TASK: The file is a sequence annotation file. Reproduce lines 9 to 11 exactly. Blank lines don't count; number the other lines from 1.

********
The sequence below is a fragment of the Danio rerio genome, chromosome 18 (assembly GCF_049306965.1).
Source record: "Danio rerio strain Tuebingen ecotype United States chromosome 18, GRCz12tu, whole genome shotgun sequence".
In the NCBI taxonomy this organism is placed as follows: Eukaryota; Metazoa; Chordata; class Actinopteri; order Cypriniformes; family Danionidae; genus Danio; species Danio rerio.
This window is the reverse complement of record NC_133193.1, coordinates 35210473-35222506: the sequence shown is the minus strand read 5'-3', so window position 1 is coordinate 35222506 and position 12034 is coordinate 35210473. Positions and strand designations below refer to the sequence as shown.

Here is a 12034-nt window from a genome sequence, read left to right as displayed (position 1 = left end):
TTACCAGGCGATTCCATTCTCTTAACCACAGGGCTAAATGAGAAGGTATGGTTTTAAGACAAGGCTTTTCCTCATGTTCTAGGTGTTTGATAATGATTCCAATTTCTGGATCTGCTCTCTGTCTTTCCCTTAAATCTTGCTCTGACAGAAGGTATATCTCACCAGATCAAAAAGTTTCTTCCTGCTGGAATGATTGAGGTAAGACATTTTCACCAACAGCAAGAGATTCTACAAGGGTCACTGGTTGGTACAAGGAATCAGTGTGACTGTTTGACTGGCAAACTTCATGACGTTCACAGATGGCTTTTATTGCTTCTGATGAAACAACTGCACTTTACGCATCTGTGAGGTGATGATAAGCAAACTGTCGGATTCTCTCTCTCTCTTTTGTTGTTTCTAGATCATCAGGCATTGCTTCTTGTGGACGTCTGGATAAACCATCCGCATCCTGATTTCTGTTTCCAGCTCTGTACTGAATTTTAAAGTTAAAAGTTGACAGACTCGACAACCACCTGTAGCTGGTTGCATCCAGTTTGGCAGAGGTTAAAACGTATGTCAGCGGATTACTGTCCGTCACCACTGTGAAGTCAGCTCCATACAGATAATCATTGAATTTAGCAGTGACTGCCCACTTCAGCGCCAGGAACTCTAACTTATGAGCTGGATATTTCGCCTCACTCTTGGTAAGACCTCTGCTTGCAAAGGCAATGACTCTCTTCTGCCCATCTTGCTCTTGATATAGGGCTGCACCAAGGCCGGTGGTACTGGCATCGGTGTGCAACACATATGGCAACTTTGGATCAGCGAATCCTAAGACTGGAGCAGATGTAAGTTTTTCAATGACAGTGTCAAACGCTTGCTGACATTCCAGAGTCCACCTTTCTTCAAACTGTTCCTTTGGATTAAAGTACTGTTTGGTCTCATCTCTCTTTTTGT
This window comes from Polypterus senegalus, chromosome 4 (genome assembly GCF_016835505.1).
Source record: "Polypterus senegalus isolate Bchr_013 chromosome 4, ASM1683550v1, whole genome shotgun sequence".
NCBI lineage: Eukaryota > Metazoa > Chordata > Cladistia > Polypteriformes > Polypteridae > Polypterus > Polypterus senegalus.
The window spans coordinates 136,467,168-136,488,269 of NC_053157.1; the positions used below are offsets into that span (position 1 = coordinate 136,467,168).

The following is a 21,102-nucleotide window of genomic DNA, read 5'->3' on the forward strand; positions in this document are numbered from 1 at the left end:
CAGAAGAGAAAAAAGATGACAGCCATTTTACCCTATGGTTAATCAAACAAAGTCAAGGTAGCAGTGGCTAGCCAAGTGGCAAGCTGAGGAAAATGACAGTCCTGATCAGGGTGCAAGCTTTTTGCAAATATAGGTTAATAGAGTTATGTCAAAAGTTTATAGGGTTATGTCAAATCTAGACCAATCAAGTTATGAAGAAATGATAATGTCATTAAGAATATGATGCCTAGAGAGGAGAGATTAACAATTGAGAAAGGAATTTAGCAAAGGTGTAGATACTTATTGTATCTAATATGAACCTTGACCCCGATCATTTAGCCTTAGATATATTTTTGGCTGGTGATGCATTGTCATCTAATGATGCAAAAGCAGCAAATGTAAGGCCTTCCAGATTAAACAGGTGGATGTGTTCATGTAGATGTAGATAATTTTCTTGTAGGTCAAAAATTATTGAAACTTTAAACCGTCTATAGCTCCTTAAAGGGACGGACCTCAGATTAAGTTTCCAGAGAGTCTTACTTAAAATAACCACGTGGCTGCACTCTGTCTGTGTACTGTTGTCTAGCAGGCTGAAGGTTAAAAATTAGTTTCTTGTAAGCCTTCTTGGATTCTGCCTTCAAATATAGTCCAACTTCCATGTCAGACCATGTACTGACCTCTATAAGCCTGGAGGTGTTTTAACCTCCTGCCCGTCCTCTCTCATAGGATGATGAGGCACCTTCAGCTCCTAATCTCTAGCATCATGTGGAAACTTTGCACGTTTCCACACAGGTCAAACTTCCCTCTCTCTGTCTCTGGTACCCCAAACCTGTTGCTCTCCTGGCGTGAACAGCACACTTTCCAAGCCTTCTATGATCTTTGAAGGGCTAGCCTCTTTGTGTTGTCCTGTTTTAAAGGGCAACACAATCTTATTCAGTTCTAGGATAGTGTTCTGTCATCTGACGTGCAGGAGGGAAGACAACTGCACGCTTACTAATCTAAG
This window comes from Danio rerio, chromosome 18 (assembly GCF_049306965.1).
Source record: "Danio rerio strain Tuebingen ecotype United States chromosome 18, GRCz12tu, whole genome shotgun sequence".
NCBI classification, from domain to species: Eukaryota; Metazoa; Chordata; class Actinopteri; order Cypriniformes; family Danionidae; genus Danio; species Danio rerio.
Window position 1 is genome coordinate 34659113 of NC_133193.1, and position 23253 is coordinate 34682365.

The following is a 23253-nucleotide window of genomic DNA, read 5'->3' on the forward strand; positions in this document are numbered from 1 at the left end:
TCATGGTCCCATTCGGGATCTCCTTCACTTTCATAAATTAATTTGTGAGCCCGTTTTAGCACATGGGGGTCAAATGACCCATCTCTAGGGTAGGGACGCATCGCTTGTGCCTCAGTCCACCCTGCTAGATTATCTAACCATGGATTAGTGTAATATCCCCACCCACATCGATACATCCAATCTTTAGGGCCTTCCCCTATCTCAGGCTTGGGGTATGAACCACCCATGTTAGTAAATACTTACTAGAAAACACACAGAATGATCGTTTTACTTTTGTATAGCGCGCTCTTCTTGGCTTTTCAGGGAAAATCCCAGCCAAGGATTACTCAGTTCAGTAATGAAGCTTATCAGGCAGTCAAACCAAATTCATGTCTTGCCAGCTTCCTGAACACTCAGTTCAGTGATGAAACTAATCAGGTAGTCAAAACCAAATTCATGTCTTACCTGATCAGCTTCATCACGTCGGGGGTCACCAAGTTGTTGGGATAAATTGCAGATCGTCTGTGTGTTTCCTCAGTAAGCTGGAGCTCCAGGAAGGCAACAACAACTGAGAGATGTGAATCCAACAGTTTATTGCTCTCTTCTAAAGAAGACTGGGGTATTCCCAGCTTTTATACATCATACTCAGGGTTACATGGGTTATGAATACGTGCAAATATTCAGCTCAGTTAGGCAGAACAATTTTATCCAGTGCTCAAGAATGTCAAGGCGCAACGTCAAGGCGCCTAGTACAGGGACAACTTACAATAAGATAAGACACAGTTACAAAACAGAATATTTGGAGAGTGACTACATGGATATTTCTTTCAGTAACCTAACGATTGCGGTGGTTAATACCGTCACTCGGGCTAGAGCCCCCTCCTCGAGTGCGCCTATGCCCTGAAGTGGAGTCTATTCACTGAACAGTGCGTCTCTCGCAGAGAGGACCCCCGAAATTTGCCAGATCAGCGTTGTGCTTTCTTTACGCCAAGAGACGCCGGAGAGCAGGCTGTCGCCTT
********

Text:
NCBI lineage: Eukaryota > Metazoa > Chordata > Cladistia > Polypteriformes > Polypteridae > Polypterus > Polypterus senegalus.
The window spans coordinates 136,467,168-136,488,269 of NC_053157.1; the positions used below are offsets into that span (position 1 = coordinate 136,467,168).

The following is a 21,102-nucleotide window of genomic DNA, read 5'->3' on the forward strand; positions in this document are numbered from 1 at the left end: